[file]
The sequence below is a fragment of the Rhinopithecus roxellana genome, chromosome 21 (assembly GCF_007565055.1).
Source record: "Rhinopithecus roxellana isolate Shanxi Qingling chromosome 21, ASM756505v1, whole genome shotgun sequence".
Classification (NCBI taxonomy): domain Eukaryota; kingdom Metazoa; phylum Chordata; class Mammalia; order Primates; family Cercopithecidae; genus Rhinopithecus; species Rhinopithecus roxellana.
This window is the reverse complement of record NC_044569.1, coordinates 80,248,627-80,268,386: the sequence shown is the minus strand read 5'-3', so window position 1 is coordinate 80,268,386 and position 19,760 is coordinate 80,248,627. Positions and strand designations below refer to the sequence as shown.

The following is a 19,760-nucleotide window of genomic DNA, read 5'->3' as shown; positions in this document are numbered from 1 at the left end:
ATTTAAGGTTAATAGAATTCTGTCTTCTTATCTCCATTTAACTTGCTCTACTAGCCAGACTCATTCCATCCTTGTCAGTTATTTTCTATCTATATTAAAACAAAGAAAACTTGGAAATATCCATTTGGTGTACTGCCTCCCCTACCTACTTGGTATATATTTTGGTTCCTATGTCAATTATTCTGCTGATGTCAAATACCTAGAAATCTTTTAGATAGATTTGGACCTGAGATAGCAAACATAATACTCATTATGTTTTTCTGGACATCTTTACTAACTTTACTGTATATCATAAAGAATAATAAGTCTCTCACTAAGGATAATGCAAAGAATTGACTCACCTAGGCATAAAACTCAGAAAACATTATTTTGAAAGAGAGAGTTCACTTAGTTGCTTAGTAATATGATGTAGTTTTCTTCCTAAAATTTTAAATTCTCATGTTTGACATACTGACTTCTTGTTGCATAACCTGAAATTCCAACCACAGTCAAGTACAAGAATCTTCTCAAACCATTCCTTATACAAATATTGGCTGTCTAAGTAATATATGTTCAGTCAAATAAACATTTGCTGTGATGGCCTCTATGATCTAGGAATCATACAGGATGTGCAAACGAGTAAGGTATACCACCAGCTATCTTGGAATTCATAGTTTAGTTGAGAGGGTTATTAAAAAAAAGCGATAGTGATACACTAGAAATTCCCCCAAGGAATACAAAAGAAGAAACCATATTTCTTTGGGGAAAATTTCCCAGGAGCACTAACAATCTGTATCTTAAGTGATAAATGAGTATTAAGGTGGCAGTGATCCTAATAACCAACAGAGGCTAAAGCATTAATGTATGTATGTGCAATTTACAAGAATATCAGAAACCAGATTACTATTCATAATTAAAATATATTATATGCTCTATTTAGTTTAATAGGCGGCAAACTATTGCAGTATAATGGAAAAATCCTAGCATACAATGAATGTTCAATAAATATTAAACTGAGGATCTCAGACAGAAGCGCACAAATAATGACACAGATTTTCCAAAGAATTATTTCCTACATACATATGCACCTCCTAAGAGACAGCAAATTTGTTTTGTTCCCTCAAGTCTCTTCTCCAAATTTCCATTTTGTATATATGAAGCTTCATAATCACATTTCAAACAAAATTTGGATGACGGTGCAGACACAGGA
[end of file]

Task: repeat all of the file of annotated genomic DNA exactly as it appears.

The sequence below is a fragment of the Rhinopithecus roxellana genome, chromosome 21 (assembly GCF_007565055.1).
Source record: "Rhinopithecus roxellana isolate Shanxi Qingling chromosome 21, ASM756505v1, whole genome shotgun sequence".
Classification (NCBI taxonomy): domain Eukaryota; kingdom Metazoa; phylum Chordata; class Mammalia; order Primates; family Cercopithecidae; genus Rhinopithecus; species Rhinopithecus roxellana.
This window is the reverse complement of record NC_044569.1, coordinates 80,248,627-80,268,386: the sequence shown is the minus strand read 5'-3', so window position 1 is coordinate 80,268,386 and position 19,760 is coordinate 80,248,627. Positions and strand designations below refer to the sequence as shown.

The following is a 19,760-nucleotide window of genomic DNA, read 5'->3' as shown; positions in this document are numbered from 1 at the left end:
ATTTAAGGTTAATAGAATTCTGTCTTCTTATCTCCATTTAACTTGCTCTACTAGCCAGACTCATTCCATCCTTGTCAGTTATTTTCTATCTATATTAAAACAAAGAAAACTTGGAAATATCCATTTGGTGTACTGCCTCCCCTACCTACTTGGTATATATTTTGGTTCCTATGTCAATTATTCTGCTGATGTCAAATACCTAGAAATCTTTTAGATAGATTTGGACCTGAGATAGCAAACATAATACTCATTATGTTTTTCTGGACATCTTTACTAACTTTACTGTATATCATAAAGAATAATAAGTCTCTCACTAAGGATAATGCAAAGAATTGACTCACCTAGGCATAAAACTCAGAAAACATTATTTTGAAAGAGAGAGTTCACTTAGTTGCTTAGTAATATGATGTAGTTTTCTTCCTAAAATTTTAAATTCTCATGTTTGACATACTGACTTCTTGTTGCATAACCTGAAATTCCAACCACAGTCAAGTACAAGAATCTTCTCAAACCATTCCTTATACAAATATTGGCTGTCTAAGTAATATATGTTCAGTCAAATAAACATTTGCTGTGATGGCCTCTATGATCTAGGAATCATACAGGATGTGCAAACGAGTAAGGTATACCACCAGCTATCTTGGAATTCATAGTTTAGTTGAGAGGGTTATTAAAAAAAAGCGATAGTGATACACTAGAAATTCCCCCAAGGAATACAAAAGAAGAAACCATATTTCTTTGGGGAAAATTTCCCAGGAGCACTAACAATCTGTATCTTAAGTGATAAATGAGTATTAAGGTGGCAGTGATCCTAATAACCAACAGAGGCTAAAGCATTAATGTATGTATGTGCAATTTACAAGAATATCAGAAACCAGATTACTATTCATAATTAAAATATATTATATGCTCTATTTAGTTTAATAGGCGGCAAACTATTGCAGTATAATGGAAAAATCCTAGCATACAATGAATGTTCAATAAATATTAAACTGAGGATCTCAGACAGAAGCGCACAAATAATGACACAGATTTTCCAAAGAATTATTTCCTACATACATATGCACCTCCTAAGAGACAGCAAATTTGTTTTGTTCCCTCAAGTCTCTTCTCCAAATTTCCATTTTGTATATATGAAGCTTCATAATCACATTTCAAACAAAATTTGGATGACGGTGCAGACACAGGA